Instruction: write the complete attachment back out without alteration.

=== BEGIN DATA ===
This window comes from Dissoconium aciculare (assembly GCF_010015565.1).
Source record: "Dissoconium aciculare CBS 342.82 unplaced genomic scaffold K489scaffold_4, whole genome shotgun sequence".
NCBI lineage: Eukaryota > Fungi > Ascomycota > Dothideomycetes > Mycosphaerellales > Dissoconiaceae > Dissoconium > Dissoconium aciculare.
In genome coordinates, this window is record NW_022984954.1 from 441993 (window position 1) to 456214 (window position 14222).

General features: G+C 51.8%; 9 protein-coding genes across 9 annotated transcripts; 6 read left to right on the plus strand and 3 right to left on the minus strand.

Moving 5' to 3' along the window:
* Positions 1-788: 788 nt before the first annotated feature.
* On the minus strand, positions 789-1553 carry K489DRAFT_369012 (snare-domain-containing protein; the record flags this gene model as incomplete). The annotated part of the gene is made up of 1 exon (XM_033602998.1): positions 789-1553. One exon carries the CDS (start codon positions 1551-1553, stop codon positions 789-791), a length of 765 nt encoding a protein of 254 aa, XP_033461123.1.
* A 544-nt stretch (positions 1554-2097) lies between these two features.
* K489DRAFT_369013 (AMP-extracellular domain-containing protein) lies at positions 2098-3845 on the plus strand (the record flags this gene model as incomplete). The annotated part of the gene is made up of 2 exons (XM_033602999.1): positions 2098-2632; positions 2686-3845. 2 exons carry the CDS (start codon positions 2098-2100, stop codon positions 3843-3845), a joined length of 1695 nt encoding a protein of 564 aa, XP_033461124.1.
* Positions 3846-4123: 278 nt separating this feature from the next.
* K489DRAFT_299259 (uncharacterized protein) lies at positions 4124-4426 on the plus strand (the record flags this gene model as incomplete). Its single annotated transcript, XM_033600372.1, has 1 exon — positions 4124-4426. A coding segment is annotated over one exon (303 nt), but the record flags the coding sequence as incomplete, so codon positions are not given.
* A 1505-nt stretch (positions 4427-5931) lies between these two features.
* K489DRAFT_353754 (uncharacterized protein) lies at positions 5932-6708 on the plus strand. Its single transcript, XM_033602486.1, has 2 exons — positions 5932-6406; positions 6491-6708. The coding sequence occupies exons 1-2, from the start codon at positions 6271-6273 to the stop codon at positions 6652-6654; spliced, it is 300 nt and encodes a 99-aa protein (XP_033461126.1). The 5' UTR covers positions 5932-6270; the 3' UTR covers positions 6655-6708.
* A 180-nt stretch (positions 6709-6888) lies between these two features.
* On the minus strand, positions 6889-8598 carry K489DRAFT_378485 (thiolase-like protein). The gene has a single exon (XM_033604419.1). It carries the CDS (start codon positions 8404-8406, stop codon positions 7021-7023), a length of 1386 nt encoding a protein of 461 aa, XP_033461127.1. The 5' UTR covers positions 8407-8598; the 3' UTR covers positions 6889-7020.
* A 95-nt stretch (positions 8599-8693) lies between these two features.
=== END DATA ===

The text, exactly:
This window comes from Dissoconium aciculare (assembly GCF_010015565.1).
Source record: "Dissoconium aciculare CBS 342.82 unplaced genomic scaffold K489scaffold_4, whole genome shotgun sequence".
NCBI lineage: Eukaryota > Fungi > Ascomycota > Dothideomycetes > Mycosphaerellales > Dissoconiaceae > Dissoconium > Dissoconium aciculare.
In genome coordinates, this window is record NW_022984954.1 from 441993 (window position 1) to 456214 (window position 14222).

General features: G+C 51.8%; 9 protein-coding genes across 9 annotated transcripts; 6 read left to right on the plus strand and 3 right to left on the minus strand.

Moving 5' to 3' along the window:
* Positions 1-788: 788 nt before the first annotated feature.
* On the minus strand, positions 789-1553 carry K489DRAFT_369012 (snare-domain-containing protein; the record flags this gene model as incomplete). The annotated part of the gene is made up of 1 exon (XM_033602998.1): positions 789-1553. One exon carries the CDS (start codon positions 1551-1553, stop codon positions 789-791), a length of 765 nt encoding a protein of 254 aa, XP_033461123.1.
* A 544-nt stretch (positions 1554-2097) lies between these two features.
* K489DRAFT_369013 (AMP-extracellular domain-containing protein) lies at positions 2098-3845 on the plus strand (the record flags this gene model as incomplete). The annotated part of the gene is made up of 2 exons (XM_033602999.1): positions 2098-2632; positions 2686-3845. 2 exons carry the CDS (start codon positions 2098-2100, stop codon positions 3843-3845), a joined length of 1695 nt encoding a protein of 564 aa, XP_033461124.1.
* Positions 3846-4123: 278 nt separating this feature from the next.
* K489DRAFT_299259 (uncharacterized protein) lies at positions 4124-4426 on the plus strand (the record flags this gene model as incomplete). Its single annotated transcript, XM_033600372.1, has 1 exon — positions 4124-4426. A coding segment is annotated over one exon (303 nt), but the record flags the coding sequence as incomplete, so codon positions are not given.
* A 1505-nt stretch (positions 4427-5931) lies between these two features.
* K489DRAFT_353754 (uncharacterized protein) lies at positions 5932-6708 on the plus strand. Its single transcript, XM_033602486.1, has 2 exons — positions 5932-6406; positions 6491-6708. The coding sequence occupies exons 1-2, from the start codon at positions 6271-6273 to the stop codon at positions 6652-6654; spliced, it is 300 nt and encodes a 99-aa protein (XP_033461126.1). The 5' UTR covers positions 5932-6270; the 3' UTR covers positions 6655-6708.
* A 180-nt stretch (positions 6709-6888) lies between these two features.
* On the minus strand, positions 6889-8598 carry K489DRAFT_378485 (thiolase-like protein). The gene has a single exon (XM_033604419.1). It carries the CDS (start codon positions 8404-8406, stop codon positions 7021-7023), a length of 1386 nt encoding a protein of 461 aa, XP_033461127.1. The 5' UTR covers positions 8407-8598; the 3' UTR covers positions 6889-7020.
* A 95-nt stretch (positions 8599-8693) lies between these two features.